Biographical Dictionary of the Common Law is a biographical dictionary concerned with legal biography, edited by A. W. B. Simpson and published in 1984 by Butterworths. Hines called it "valuable".  Holborn described it as a "handy starting point".  Tearle said it is "the best source to consult first".  Clinch called it "invaluable". 
A legal periodical is a periodical about law. Legal periodicals include legal newspapers, law reviews, periodicals published by way of commerce, periodicals published by practitioner bodies, and periodicals concerned with a particular branch of the law.
Who's Who is a reference work. It has been published annually as a book since 1849. It is also published online and has been published on CD-ROM. It gives information on influential people from around the world. It lists people who influence British life. Entries include notable figures from government, politics, academia, business, sport and the arts. Who's Who 2022 is the 174th edition and includes more than 33,000 people.
Oceana Publications Inc. was a legal publisher. It was founded in 1945. It was based in Dobbs Ferry, New York. Oxford University Press acquired the assets of the company in 2005.
Nominate reports, also known as nominative reports, named reports and private reports, is a legal term from common-law jurisdictions referring to the various published collections of reports of English cases in various courts from the Middle Ages to the 1860s, when law reporting was officially taken over by the Incorporated Council of Law Reporting, for example Edmund F. Moore's Reports of Cases Heard and Determined by the Judicial Committee and the Lords of His Majesty's most Honourable Privy Council on Appeal from the Supreme and Sudder Dewanny Courts in the East Indies published in London from 1837 to 1873, referred to as Moore's Indian Appeals and cited for example as: Moofti Mohummud Ubdoollah v. Baboo Mootechund 1 M.I.A. 383.
The Australian Guide to Legal Citation (AGLC) is published by the Melbourne University Law Review Association in collaboration with the Melbourne Journal of International Law and seeks to provide the Australian legal community with a standard for citing legal sources. There is no single standard for legal citation in Australia, but the AGLC is the most widely used.
The Criminal Law & Justice Weekly (CL&J), formerly known as Justice of the Peace (JPN) is the oldest legal weekly magazine in England and Wales. It has continuously reported all aspects of the law for the magisterial and criminal courts, since first published in 1837.
A law book is a book about law. It is possible to make a distinction between "law books" on the one hand, and "books about law" on the other. This distinction is "useful". A law book is "a work of legal doctrine". It consists of "law talk", that is to say, propositions of law. "The first duty of a law book is to state the law as it is, truly and accurately, and then the reason or principle for it as far as it is known". The "first requisite in a law-book is perfect accuracy". A "law book is supposed to state what the law is rather than what it is not". "One great desideratum in a law book is facility of reference". A "list of law books and related materials" is a legal bibliography.
Solicitors Journal is a legal periodical published in the United Kingdom.
This list is a legal bibliography.
Statutes in Force was the fourth revised edition of the statutes. Publication began in 1972. It was completed in 1981.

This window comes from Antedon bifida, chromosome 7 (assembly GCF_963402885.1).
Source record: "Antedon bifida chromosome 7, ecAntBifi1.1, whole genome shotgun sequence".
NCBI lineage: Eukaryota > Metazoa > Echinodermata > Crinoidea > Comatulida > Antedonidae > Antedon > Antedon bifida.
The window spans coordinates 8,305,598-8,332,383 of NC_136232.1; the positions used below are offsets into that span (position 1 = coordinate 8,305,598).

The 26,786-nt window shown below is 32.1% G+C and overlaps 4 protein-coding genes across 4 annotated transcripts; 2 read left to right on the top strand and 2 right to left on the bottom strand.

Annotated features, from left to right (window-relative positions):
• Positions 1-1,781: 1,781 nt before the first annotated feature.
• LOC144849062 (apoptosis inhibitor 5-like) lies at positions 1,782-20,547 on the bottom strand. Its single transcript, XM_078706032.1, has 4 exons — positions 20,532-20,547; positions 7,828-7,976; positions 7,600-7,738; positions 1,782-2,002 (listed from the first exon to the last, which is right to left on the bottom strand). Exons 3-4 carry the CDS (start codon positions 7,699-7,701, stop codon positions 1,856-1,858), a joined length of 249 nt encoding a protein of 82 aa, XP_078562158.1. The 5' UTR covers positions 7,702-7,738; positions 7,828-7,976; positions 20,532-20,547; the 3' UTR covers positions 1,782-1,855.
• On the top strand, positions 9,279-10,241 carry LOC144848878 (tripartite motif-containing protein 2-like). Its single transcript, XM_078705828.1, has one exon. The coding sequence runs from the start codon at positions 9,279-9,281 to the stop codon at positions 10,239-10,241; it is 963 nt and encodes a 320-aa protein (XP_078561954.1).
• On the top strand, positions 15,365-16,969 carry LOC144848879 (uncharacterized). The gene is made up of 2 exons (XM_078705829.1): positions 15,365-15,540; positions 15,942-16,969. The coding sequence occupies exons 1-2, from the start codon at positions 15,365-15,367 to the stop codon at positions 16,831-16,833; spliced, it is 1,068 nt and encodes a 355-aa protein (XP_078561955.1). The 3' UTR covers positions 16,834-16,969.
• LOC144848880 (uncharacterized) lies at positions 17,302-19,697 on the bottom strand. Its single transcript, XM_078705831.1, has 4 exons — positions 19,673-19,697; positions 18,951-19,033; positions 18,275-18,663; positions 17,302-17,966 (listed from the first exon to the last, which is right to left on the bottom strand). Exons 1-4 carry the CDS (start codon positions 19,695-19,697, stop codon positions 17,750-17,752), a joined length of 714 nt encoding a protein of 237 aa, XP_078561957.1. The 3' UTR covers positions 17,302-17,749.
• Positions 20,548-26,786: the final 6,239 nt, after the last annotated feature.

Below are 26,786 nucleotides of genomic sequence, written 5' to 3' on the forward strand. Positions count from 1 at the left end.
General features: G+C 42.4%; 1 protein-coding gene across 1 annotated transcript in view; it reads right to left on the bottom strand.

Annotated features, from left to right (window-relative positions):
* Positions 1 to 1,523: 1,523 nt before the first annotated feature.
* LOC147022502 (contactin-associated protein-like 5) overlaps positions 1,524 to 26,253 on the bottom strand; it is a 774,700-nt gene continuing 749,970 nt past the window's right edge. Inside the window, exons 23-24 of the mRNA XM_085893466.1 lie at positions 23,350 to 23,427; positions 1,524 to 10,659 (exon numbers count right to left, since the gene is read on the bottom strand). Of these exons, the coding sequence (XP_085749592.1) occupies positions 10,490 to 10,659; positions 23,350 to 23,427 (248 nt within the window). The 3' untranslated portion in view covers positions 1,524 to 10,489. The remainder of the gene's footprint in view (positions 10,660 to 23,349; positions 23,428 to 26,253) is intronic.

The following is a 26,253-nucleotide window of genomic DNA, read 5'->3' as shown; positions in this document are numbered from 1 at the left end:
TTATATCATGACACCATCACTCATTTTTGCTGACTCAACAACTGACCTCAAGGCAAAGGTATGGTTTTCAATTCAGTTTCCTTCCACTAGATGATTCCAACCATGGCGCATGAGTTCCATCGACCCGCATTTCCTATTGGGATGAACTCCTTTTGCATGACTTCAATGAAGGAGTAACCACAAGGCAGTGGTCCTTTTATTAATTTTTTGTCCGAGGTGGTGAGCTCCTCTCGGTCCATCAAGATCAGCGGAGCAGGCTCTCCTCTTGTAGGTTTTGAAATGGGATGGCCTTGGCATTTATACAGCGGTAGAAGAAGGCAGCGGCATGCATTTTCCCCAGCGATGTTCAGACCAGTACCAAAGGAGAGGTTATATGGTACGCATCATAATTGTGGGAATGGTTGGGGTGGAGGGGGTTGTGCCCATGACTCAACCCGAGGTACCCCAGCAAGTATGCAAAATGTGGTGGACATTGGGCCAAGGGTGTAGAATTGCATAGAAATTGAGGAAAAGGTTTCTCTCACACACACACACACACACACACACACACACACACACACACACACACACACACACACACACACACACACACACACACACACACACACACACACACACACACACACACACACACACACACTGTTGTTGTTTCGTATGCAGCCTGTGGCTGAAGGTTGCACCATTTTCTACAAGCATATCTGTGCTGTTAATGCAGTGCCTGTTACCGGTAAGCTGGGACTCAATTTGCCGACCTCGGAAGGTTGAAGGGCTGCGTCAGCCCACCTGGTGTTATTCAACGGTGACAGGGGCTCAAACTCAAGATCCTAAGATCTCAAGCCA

Current Law Statutes Annotated, published between 1994 and 2004 as Current Law Statutes, contains annotated copies of Acts of the Parliament of the United Kingdom passed since 1947 and Acts of the Scottish Parliament passed since 1999. It is published by Sweet & Maxwell in London and by W Green in Edinburgh. It was formerly also published by Stevens & sons in London.
Lawyers Law Books: A Practical Index to Legal Literature is a bibliography of law. The First Edition was by John Rees and Donald Raistrick. The Second and Third were by the latter author alone.
Where to Look for Your Law is a bibliography of law. It is "well known". It has been described as "valuable", as "an indispensable tool" and as "an old friend". By 1990, it was "very outdated".
Stone's Justices' Manual is a book published by LexisNexis Butterworths. It is "the standard work on summary procedure". It displaced Burn's Justices of the Peace as the standard work on that subject from 1850 onwards. By 1914, it was old, well-established and formidably large.
Legal biography is the biography of persons relevant to law. In a preface dated October 1983, A. W. B. Simpson wrote that it was "a rather neglected field". Since then there has been a "resurgence of interest".
The Digest, formerly published as The English and Empire Digest, is a digest of case law. It is the "major modern work" of this kind. Its coverage is "wide" but incomplete, and it can be "complicated to use" if the user does not understand how the editions overlap. In 1994, it included cases from England and Wales, Scotland, Ireland, Australia, New Zealand, Canada and other parts of the Commonwealth, and from the European Communities. More than half a million cases from more than a thousand series of law reports were summarised. The work also serves as a citator and is "valuable" because of this.
Words and Phrases Legally Defined is a law dictionary. It contains statutory and judicial definitions of words and phrases. It is one of the two "major" dictionaries of its type. Both dictionaries have entries not contained in the other. This dictionary is "useful".
Information Sources in Law is a book.
Certain former courts of England and Wales have been abolished or merged into or with other courts, and certain other courts of England and Wales have fallen into disuse.
Charles Beavan (1805-1884) was a British barrister and law reporter.